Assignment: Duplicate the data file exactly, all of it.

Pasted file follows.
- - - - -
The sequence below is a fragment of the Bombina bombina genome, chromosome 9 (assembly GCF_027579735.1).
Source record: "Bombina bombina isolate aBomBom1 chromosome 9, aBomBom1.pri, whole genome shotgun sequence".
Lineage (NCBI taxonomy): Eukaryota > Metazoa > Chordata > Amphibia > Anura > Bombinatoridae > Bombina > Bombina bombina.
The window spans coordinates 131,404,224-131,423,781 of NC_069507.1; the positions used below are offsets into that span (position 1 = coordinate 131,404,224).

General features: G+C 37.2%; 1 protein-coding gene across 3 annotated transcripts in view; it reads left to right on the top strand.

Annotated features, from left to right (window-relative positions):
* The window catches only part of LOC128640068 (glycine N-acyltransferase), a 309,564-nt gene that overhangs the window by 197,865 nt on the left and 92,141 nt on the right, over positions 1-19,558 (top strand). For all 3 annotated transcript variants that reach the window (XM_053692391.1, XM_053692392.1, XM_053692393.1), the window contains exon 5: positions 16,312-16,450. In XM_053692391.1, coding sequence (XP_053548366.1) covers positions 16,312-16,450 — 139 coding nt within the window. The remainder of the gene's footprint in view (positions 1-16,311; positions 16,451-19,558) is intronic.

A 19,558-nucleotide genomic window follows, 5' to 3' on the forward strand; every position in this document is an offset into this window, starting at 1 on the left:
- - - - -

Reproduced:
The sequence below is a fragment of the Bombina bombina genome, chromosome 9 (assembly GCF_027579735.1).
Source record: "Bombina bombina isolate aBomBom1 chromosome 9, aBomBom1.pri, whole genome shotgun sequence".
Lineage (NCBI taxonomy): Eukaryota > Metazoa > Chordata > Amphibia > Anura > Bombinatoridae > Bombina > Bombina bombina.
The window spans coordinates 131,404,224-131,423,781 of NC_069507.1; the positions used below are offsets into that span (position 1 = coordinate 131,404,224).

General features: G+C 37.2%; 1 protein-coding gene across 3 annotated transcripts in view; it reads left to right on the top strand.

Annotated features, from left to right (window-relative positions):
* The window catches only part of LOC128640068 (glycine N-acyltransferase), a 309,564-nt gene that overhangs the window by 197,865 nt on the left and 92,141 nt on the right, over positions 1-19,558 (top strand). For all 3 annotated transcript variants that reach the window (XM_053692391.1, XM_053692392.1, XM_053692393.1), the window contains exon 5: positions 16,312-16,450. In XM_053692391.1, coding sequence (XP_053548366.1) covers positions 16,312-16,450 — 139 coding nt within the window. The remainder of the gene's footprint in view (positions 1-16,311; positions 16,451-19,558) is intronic.

A 19,558-nucleotide genomic window follows, 5' to 3' on the forward strand; every position in this document is an offset into this window, starting at 1 on the left: